“…It is the soldier who must suffer and bear the deepest wounds and scars of war.” These words, said by the American General Douglas MacArthur, ring with a sad truth. Many people suffer in war, but possibly none more so than those who fight in it. Soldiers are faced with waking nightmares on the battlefield: constant threat of death, pain, and loss hang heavy over their heads, and they are often the first to bear witness to the horror and inhumanity of war. It is unfortunate, but unsurprising, that soldiers quite often come away from active duty mentally scarred due to their experiences on the front. Post-traumatic stress disorder (PTSD), a severe anxiety disorder that develops in response to exposure to trauma, poses a serious concern …show more content…
“The Hollow Men” also has a heavy usage of refrain, used to emphasize ideas or themes, and descriptive language, to create imagery. Overall, it has a somber sort of tone, created by Eliot’s use of words with a typically sad or negative connotation. The first section in the poem begins with the lines “We are the hollow men/We are the stuffed men” (Section 1, Lines 1-2), where the title of the poem is first dropped. The lines seem to contradict each other at first, but “hollow” can be taken to mean emotionally empty. “Stuffed” can be interpreted as being stuffed with straw, which is confirmed by the line Headpiece filled with straw. These lines add to the image that Eliot creates in the first stanza of a scarecrow (or something similar). This, in addition the poem’s epigram, A penny for the Old Guy, is an allusion to Guy Fawkes, an infamous historical figure associated with the failed Gunpowder Plot of 1605- traditionally, a straw effigy of Fawkes is burned on a bonfire each year on the fifth of November. The stanza is the first example of Eliot’s usage of descriptive language in his poetry, as well as an extended metaphor, comparing the speaker’s group to these straw effigies. It also contains a small amount of personification in the lines “We whisper together/.../As wind in dry grass.” The second stanza consists of four paradoxes: “Shape without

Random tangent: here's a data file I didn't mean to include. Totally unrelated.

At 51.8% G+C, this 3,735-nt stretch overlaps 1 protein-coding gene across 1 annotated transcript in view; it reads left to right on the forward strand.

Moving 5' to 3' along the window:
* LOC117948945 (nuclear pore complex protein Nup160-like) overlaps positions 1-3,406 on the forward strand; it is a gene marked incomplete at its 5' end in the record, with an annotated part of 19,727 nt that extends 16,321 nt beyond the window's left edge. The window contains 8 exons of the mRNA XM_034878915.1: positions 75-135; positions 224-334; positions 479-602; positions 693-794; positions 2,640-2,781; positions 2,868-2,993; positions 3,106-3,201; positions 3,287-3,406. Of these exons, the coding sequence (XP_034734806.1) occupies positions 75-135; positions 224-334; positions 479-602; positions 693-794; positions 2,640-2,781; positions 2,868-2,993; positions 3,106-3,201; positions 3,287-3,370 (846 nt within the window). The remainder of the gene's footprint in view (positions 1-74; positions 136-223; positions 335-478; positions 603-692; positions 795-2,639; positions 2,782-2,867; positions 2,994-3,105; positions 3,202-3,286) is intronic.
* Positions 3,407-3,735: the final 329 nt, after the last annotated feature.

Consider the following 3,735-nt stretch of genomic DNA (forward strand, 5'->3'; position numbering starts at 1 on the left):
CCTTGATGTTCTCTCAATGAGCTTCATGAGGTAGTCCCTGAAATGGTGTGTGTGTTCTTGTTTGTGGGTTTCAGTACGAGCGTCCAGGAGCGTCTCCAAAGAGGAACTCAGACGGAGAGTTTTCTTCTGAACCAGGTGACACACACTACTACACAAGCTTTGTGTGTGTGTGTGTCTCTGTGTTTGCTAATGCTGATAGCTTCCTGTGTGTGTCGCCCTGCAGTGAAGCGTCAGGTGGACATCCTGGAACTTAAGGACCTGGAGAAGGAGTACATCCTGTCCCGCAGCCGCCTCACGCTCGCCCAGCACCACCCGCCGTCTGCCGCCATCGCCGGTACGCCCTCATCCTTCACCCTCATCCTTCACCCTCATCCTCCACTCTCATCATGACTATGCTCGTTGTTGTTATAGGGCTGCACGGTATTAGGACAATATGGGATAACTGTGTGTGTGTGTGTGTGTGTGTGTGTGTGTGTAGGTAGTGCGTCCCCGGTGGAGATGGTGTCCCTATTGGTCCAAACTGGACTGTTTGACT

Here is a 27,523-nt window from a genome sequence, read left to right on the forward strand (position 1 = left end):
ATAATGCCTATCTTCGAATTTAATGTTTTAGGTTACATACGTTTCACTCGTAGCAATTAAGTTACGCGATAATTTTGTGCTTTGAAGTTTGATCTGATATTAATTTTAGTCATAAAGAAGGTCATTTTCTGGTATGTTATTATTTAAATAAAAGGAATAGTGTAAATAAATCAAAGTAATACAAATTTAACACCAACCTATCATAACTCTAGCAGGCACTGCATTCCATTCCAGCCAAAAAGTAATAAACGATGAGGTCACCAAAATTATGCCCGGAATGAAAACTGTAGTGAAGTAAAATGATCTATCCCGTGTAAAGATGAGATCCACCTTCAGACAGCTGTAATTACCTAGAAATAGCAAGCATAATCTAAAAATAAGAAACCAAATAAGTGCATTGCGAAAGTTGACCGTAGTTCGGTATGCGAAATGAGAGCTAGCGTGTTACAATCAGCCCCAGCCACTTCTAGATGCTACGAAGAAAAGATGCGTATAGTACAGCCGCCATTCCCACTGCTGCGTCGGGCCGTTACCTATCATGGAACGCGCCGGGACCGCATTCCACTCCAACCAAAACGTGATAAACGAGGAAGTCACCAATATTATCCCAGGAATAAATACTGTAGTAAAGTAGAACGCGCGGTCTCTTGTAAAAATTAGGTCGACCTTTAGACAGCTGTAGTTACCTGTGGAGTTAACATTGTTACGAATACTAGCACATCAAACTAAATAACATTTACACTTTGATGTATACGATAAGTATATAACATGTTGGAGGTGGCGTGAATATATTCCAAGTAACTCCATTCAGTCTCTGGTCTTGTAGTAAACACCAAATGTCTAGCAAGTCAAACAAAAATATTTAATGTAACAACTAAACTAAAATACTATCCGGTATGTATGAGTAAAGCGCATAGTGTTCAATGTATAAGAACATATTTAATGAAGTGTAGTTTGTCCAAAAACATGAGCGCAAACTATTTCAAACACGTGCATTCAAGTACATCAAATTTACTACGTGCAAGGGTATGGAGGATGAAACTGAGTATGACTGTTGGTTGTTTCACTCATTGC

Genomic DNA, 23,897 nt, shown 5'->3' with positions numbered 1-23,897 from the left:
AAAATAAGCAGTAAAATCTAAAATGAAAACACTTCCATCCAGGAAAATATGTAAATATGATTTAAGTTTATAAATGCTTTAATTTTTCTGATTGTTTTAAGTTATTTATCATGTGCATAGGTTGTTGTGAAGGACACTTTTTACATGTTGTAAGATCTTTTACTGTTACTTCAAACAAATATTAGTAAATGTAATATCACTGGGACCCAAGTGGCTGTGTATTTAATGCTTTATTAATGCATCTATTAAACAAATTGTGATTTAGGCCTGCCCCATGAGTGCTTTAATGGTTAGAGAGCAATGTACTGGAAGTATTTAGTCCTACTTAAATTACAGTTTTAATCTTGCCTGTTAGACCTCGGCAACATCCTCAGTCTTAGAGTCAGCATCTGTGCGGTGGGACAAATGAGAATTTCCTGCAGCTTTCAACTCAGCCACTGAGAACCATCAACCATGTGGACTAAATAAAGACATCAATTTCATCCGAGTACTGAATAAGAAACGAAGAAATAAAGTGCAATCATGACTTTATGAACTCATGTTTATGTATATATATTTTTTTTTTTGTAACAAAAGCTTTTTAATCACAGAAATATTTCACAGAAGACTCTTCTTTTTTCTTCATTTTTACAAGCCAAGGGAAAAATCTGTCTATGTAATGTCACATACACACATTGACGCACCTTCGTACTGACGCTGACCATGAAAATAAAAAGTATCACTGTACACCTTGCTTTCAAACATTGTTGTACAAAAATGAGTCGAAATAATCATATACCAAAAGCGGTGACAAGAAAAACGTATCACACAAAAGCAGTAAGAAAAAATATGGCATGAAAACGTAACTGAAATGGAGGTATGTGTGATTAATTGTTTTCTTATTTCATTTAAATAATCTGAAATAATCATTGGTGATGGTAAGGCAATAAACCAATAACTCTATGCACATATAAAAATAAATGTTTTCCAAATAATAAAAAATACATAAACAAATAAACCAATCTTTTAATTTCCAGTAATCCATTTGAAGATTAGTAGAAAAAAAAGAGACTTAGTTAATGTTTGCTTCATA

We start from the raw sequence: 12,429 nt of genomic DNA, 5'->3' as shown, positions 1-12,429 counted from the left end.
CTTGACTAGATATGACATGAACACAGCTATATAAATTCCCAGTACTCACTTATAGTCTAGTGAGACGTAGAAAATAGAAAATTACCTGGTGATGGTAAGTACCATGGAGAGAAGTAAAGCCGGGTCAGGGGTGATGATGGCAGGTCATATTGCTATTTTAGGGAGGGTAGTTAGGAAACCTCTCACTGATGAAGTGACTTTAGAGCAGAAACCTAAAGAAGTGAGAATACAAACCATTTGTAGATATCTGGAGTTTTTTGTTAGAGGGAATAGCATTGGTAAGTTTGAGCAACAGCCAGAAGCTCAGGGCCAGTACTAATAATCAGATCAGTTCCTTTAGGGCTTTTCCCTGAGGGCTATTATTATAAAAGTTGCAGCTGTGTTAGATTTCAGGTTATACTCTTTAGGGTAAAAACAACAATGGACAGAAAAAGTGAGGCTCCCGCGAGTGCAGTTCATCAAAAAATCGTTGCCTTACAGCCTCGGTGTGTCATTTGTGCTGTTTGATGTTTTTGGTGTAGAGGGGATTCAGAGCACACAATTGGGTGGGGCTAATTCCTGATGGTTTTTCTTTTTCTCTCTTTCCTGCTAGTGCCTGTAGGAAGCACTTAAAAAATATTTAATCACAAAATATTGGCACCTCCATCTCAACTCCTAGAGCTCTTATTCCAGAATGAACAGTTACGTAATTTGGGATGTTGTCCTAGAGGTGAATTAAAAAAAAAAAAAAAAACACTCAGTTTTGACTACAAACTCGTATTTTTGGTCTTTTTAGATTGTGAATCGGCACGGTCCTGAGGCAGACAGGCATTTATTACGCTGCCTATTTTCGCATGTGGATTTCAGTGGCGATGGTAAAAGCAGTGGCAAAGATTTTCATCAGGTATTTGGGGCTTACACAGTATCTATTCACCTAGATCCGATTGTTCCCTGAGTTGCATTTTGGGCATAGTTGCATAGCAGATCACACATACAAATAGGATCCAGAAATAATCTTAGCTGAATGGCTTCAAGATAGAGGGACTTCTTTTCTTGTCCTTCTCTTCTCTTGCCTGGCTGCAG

Post-Traumatic stress disorder, commonly known as PTSD, is on a rise in our country and expected to rise more in the coming years (Iribarren, Prolo, Neagos, & Chiappelli, 2005). PTSD is a psychiatric disorder than can result from the experience or witnessing of traumatic or life-threatening events (Iribarren, Prolo, Neagos, & Chiappelli, 2005). According to the Evidence based article examples of PTSD are terrorist attack, violent crime and abuse, military combat, natural disasters, serious accidents or violent personal assaults (Iribarren, Prolo, Neagos, & Chiappelli, 2005). PTSD has also been liked to possible exposure to environmental toxins such as Agent Orange or electromagnetic radiation (Iribarren, Prolo, Neagos, & Chiappelli, 2005).
Today, 44.7 million veterans are struggling with Post-traumatic stress disorder (PTSD Stats). Post-Traumatic Stress Disorder is a mental disorder common found in veterans who came back from war. We can express our appreciation to our veterans by creating more support programs, help them go back to what they enjoy the most, and let them know we view them as a human not a disgrace.